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Finance director talks county budget, high school

Xavier Smith • Aug 23, 2017 at 2:03 PM

Wilson County Finance Director Aaron Maynard highlighted new additions to the Wilson County annual budget, which unanimously passed during Monday’s Wilson County Commission meeting.

The group also voted to keep the county’s property tax rate at 2.5189, along with the $141-million budget.

Maynard said the main additions to the budget are the costs of operating the new Wilson County Emergency Management Agency station in Norene at $424,100, four new patrol officers for the Wilson County Sheriff’s Office at $270,717, two new correction officers for the Wilson County Jail at $106,680 and other Wilson County Sheriff’s Office needs, which include inmate food and medical care at $120,759.

“Those things cover $815,576 of the $1.2 million new expenditures approved with this budget,” Maynard said.

During the budget process, the Wilson County Budget Committee did not take any action on Wilson County Schools’ needs assessment list, which included additional pay for bus drivers and educators, as well as money for the potential new high school in Mt. Juliet, on property adjacent to W.A. Wright Elementary School, at a cost to build of $110 million.

Maynard said the district was not the only department that did not get what they requested through its needs assessment list, noting his own department did not receive funding for an additional part-time employee.

“The information technology department list was trimmed considerably from what was originally presented, funding for a PEG channel was eliminated, and WEMA had to cut about $22,000 from their original request,” Maynard said. “There was only $1.2 million in growth money to meet all of the needs of the county without a tax increase. The total growth was not even a third of what would be needed to service the debt on the new high school as proposed.”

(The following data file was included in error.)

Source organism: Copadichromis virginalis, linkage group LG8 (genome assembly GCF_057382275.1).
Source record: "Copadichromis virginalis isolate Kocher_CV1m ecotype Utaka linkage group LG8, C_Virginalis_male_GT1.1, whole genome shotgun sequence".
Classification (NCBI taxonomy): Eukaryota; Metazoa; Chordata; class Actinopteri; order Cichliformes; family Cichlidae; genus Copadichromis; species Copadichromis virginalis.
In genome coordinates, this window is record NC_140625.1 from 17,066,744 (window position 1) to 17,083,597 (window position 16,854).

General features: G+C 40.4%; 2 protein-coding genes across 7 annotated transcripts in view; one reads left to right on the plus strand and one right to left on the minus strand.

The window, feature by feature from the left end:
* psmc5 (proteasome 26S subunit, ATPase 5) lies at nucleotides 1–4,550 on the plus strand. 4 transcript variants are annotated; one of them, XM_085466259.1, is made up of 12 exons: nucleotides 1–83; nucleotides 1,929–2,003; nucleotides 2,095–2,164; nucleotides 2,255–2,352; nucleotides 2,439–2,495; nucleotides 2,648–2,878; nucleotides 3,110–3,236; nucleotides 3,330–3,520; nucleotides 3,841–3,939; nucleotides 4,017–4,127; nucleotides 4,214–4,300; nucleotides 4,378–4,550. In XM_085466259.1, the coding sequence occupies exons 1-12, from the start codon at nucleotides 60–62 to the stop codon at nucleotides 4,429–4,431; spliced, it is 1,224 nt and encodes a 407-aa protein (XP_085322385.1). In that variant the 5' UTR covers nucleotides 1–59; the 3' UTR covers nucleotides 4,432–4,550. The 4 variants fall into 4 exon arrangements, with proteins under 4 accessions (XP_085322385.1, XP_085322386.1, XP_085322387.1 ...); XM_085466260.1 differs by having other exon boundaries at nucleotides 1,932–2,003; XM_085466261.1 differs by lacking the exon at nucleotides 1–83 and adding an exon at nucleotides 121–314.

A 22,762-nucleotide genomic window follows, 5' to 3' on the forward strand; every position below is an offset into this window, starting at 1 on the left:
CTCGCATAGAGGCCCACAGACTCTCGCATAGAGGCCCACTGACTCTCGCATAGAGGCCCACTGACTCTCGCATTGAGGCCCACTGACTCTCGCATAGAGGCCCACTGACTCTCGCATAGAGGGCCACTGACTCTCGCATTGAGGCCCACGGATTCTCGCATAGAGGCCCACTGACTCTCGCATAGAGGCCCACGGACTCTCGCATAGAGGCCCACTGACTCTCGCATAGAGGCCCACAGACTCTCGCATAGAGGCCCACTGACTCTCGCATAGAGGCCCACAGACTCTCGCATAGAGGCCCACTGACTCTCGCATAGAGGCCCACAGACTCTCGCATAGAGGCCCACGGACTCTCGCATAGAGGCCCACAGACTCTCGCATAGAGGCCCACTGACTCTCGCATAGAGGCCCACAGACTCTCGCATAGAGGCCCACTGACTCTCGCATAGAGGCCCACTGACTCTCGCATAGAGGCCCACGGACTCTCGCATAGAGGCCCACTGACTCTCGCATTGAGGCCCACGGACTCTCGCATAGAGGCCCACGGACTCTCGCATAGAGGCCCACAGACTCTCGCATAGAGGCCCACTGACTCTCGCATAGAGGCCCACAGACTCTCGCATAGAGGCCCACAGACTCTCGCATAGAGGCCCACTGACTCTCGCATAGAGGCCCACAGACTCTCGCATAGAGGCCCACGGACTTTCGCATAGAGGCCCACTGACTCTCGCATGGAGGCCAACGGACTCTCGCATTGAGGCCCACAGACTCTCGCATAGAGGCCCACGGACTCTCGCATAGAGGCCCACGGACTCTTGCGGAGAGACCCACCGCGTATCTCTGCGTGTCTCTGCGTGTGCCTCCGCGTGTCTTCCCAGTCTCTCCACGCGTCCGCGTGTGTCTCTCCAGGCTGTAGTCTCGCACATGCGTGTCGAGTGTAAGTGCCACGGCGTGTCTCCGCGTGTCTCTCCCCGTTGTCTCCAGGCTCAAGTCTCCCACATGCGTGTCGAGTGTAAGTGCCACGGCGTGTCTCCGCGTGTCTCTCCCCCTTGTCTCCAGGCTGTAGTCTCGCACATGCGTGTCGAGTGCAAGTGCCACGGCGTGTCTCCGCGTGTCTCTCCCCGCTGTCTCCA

Maynard said it would cost 12-18 cents on the tax rate to fund a new high school in Mt. Juliet, dependent upon how the debt payment is structured.

Maynard said changes to the property tax and adequate facilities tax are the only two options that immediately came to his mind that don’t have, or potentially could be put, to a public referendum.

The county’s current adequate facilities tax is $3,000 per unit. The tax started in 2003 at $1,000 per unit and was raised a few years later. Maynard said an increase in the tax could be a possibility, but the tax is volatile with the real estate market, making the long-term impact difficult to predict.

In the last fiscal year, the county received about $5.7 million, which is mostly already used for debt service, according to Maynard. He said a $1,000 increase in the adequate facilities tax would produce about $1.9 million in additional revenues, according to last year’s figures.

“Right now, the debt service for the Mt. Juliet high school as proposed would be a minimum of $4.68 million [annually]. So, we would need to raise the adequate facilities tax by at least $2,450, making it $5,450 per unit,” Maynard said.

Maynard said the county’s growth does not necessarily pay for itself. He said the county grew 9 percent from 2010-2014, and the 2016 population estimate is 132,781 people.

Maynard also said instructional educational expenditures per student are about $7,800, with $2,400 of that local taxes. On household expenditures of $60,000, the local sales tax is $1,350, of which $675 would go to education, according to Maynard.

“As everyone should know, population increases means additional law enforcement officers are needed to protect the population and more inmates are typically in the jail which increases that cost,” Maynard said. “Certainly, we continue to expand WEMA to be as close as possible to respond to emergencies in all parts of the county [particularly for ambulance and rescue of which the entire county is covered].”

Maynard said on a $200,000 home, property tax collections would be $1,259. He said the total local taxes [property and sales tax] would be $1,934, which is less than the amount of local tax dollars expended for educating one child.

“If you have a family with two or more children, you can see easily how the growth does not pay for itself. But, that is offset to some degree by people who have no children,” Maynard said.

 

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